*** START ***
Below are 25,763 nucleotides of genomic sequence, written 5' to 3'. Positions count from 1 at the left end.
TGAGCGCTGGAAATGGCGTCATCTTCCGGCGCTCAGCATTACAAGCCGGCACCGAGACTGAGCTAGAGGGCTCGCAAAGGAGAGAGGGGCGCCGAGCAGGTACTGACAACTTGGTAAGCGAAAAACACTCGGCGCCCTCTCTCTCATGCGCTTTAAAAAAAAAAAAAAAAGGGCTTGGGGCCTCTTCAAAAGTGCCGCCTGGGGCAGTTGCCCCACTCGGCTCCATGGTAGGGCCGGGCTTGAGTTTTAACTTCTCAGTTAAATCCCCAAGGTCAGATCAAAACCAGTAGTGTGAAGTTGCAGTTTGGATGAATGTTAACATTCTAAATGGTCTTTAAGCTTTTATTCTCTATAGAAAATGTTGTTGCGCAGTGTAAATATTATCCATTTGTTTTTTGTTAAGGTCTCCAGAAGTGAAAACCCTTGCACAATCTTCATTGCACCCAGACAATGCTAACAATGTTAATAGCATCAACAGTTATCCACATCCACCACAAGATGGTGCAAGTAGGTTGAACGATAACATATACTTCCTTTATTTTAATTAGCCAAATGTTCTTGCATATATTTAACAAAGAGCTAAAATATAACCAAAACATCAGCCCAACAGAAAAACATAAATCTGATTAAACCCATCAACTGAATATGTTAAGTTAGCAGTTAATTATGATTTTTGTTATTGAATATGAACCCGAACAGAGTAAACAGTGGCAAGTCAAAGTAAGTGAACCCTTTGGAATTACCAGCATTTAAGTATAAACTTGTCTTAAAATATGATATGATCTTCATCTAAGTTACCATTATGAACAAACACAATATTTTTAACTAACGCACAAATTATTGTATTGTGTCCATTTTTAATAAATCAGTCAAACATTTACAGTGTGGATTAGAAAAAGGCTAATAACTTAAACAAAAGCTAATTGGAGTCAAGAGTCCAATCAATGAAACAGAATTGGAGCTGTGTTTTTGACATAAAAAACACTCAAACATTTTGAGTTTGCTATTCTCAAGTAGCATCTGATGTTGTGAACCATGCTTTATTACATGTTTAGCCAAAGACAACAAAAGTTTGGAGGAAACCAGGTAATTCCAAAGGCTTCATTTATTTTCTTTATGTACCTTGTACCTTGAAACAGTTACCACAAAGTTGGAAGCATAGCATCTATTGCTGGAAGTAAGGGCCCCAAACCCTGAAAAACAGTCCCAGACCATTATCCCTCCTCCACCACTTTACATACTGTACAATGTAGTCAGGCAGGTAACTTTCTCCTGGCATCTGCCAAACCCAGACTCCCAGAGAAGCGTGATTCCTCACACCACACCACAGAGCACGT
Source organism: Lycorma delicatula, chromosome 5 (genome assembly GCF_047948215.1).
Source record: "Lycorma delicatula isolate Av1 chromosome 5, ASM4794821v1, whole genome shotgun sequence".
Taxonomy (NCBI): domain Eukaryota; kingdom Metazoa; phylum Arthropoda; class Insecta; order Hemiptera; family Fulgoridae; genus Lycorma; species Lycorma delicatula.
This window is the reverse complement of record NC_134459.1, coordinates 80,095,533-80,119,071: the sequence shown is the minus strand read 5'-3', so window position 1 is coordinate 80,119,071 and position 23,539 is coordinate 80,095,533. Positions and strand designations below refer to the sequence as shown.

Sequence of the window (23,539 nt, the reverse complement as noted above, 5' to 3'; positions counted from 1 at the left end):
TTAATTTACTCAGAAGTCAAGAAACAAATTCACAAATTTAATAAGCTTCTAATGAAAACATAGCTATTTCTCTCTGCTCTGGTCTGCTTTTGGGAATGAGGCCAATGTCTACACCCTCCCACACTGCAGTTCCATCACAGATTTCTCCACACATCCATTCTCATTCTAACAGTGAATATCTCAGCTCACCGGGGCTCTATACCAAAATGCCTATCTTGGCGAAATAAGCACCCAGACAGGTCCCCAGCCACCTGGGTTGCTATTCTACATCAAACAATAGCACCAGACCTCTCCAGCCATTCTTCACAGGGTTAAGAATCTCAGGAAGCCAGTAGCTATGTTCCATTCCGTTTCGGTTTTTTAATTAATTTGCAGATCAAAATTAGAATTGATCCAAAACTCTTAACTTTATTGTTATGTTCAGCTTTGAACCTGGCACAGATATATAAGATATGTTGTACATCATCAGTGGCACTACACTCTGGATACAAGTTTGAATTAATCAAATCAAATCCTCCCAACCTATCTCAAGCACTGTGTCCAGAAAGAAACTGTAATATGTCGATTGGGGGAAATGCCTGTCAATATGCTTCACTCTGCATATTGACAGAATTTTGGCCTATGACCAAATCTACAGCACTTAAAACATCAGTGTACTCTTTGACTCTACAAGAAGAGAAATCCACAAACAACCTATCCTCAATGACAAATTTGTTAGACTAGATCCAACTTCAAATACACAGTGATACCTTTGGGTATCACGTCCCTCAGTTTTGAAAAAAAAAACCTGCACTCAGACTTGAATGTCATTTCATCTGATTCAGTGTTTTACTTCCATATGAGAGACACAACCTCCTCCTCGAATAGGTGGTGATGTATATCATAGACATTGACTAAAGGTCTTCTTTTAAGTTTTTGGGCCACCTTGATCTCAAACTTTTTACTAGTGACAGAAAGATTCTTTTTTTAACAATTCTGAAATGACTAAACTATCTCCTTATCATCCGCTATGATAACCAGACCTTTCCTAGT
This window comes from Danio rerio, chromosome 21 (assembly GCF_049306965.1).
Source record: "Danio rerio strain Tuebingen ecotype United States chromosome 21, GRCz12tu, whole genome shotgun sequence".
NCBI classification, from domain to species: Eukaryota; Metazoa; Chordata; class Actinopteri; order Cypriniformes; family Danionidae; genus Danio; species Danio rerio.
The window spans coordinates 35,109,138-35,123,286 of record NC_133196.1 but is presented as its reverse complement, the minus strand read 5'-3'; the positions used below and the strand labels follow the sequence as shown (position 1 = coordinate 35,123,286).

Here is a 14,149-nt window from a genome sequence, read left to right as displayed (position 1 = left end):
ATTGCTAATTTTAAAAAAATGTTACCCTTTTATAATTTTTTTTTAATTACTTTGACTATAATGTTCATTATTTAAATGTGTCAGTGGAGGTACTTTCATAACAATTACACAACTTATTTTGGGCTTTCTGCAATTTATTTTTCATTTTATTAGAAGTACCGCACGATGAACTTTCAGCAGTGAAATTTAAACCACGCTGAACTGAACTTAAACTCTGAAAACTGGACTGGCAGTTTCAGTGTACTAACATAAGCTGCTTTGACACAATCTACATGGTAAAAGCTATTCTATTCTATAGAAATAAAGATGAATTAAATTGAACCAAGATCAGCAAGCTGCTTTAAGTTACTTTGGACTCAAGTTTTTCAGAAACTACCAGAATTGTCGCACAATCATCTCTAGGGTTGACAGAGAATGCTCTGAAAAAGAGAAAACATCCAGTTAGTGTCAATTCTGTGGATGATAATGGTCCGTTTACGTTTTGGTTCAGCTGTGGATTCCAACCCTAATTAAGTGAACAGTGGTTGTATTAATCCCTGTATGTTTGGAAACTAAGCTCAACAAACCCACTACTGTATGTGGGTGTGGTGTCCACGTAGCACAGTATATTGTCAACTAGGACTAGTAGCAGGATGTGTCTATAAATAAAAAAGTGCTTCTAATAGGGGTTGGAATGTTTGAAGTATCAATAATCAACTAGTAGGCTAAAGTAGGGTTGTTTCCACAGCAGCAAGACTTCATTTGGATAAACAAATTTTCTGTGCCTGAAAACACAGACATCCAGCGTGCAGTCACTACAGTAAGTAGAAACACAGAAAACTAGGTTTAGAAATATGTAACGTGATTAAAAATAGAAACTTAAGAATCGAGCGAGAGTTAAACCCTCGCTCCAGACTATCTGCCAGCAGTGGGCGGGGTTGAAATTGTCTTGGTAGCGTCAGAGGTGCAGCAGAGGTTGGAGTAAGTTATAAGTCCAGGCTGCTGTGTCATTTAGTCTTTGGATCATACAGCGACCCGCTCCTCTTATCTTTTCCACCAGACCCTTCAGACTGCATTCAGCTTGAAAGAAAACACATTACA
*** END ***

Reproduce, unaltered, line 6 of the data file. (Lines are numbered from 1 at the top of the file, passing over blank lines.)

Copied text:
This window is the reverse complement of record NC_134459.1, coordinates 80,095,533-80,119,071: the sequence shown is the minus strand read 5'-3', so window position 1 is coordinate 80,119,071 and position 23,539 is coordinate 80,095,533. Positions and strand designations below refer to the sequence as shown.